Have you ever had times in your homemaker's journey when the pantry and fridge were a quiet, lonely place? I have and I'm not too proud to admit that I've received help from food banks, churches, and even food stamps. I'm certainly not boasting, but when you're a mother your pride takes a back seat when it comes to feeding your children. I have always worked (outside the home) while I've received help so maybe that has something to do with not feeling embarrassed or ashamed of it.
|The meat is the only item I purchased in this meal.|
The reason I'm sharing this with you is because I've finally discovered one way to avoid having an empty pantry. First, start cooking from scratch. Quit buying convenience foods and learn how to make the same recipes yourself. You'll pay anywhere from 30% - 50% more for food that is pre-cut, pre-cooked, pre-washed, individually wrapped, etc. The frozen dinner meals where all you do is toss it in a crock-pot, for example, are so easy to prepare yourself. "Ready to eat" foods are full of preservatives, additives, dyes, and fillers... the list could go on forever. Not to mention the quantity and quality of that type of food is below par compared to the dollar amount you paid. Start eating better cuts of meat that are not filled with hormones, steroids, and antibiotics. Insist on fresh fruits and vegetables, not filler starches. We have found that better quality food is more filling and satisfying because it is a whole food without additives and it meets our nutritional needs more efficiently. When we fill our bodies with unnatural, unhealthy, man-made, processed foods we have to eat more just to meet our basic nutritional needs. I know a lot of you are on a shoestring budget and think you can't afford to eat better than what you are eating now, but you can! Learn to source out the best quality for the lowest price. Don't be fooled into thinking just because it comes from a big box store or that it's the store brand that you're getting the best price. If your budget is really tight, replace your drink items with water and use the money saved to buy fresh produce. I remember when my family was young and I would pop into the store for drinks for the week. If I bought a couple of Cokes for the adults and juice and milk for the kids we were out $20! If you saved that much each week, in a month you would have $80 to go towards a healthier diet. Another big help is to buy in bulk if it's a shelf stable item that will last the time it will take you to use it. This will help keep you out of the store and away from other impulse buys that may occur when you pop in to get that one thing you need. However, be sure the bulk item you're purchasing is a better price because this isn't always the case. Often times you'll actually get a better 'price per unit' or 'cost per ounce' by using coupons to buy multiple small packages of an item. You'll have to be the judge of what works the best for you in this area.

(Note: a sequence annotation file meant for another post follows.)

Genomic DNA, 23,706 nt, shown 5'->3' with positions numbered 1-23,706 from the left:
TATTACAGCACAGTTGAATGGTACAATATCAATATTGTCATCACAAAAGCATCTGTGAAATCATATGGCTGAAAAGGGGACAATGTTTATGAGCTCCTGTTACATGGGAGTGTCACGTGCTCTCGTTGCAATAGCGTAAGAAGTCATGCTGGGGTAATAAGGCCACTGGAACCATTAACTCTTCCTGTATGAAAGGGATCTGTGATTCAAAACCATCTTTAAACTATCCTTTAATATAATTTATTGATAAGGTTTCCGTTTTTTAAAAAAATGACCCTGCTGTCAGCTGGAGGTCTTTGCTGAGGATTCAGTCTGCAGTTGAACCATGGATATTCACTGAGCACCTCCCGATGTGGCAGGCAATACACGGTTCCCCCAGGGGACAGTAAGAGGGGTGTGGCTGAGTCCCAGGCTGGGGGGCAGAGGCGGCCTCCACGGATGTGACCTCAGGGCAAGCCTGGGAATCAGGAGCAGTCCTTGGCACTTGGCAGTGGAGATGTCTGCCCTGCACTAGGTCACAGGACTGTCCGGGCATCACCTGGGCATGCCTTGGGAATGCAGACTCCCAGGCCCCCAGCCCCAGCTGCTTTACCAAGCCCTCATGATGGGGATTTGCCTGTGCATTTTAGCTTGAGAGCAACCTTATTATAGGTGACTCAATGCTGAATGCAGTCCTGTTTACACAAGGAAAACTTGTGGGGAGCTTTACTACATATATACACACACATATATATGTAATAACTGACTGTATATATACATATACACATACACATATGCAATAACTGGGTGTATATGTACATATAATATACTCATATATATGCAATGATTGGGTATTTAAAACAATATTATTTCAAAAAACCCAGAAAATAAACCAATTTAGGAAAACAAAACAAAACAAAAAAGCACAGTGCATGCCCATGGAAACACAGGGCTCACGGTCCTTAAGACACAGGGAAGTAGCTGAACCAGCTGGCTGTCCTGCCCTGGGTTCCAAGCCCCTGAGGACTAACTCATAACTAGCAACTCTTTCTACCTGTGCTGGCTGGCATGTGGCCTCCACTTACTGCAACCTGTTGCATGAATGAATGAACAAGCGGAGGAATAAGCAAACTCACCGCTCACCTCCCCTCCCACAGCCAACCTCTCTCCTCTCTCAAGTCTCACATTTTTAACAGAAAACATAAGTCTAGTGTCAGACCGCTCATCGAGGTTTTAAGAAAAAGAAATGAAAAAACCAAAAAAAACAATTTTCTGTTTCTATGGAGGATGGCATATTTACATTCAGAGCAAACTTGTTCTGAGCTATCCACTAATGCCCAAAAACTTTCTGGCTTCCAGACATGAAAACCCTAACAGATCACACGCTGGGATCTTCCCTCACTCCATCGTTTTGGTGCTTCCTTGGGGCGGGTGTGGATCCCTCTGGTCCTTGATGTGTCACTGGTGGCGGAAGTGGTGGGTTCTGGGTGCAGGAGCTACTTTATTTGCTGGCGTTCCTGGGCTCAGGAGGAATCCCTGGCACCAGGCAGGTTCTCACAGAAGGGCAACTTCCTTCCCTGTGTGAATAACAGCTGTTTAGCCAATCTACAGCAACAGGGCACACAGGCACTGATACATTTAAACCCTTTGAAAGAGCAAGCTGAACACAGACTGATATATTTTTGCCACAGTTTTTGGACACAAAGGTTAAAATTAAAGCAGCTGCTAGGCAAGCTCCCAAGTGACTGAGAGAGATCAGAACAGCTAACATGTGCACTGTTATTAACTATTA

I harp on all the time about food co-ops, but they really are the best choice out there. The price is reasonable, if not down right cheap. Most need volunteers and will give special discounts or "extras" for helping. Plus, involvement with your local co-op will put you in contact with people who think like you, and before you know it you will have all kinds of doors opening with your family's health being the beneficiary. I'm lucky enough to have one right down the street from me, but if I didn't I would consider getting a group of families together and take turns carpooling. I was in a church co-op one time and we loved to do this. We all got to participate but only had to drive once a month or whatever our rotation was.
The picture at the top of this story is what our family received for volunteering today. McClane and I volunteered from 9:30am - 11:30am. We got all that for two hours of work! The picture really doesn't do it justice because the fruit and veg is stacked on top of each other. Here is my count list!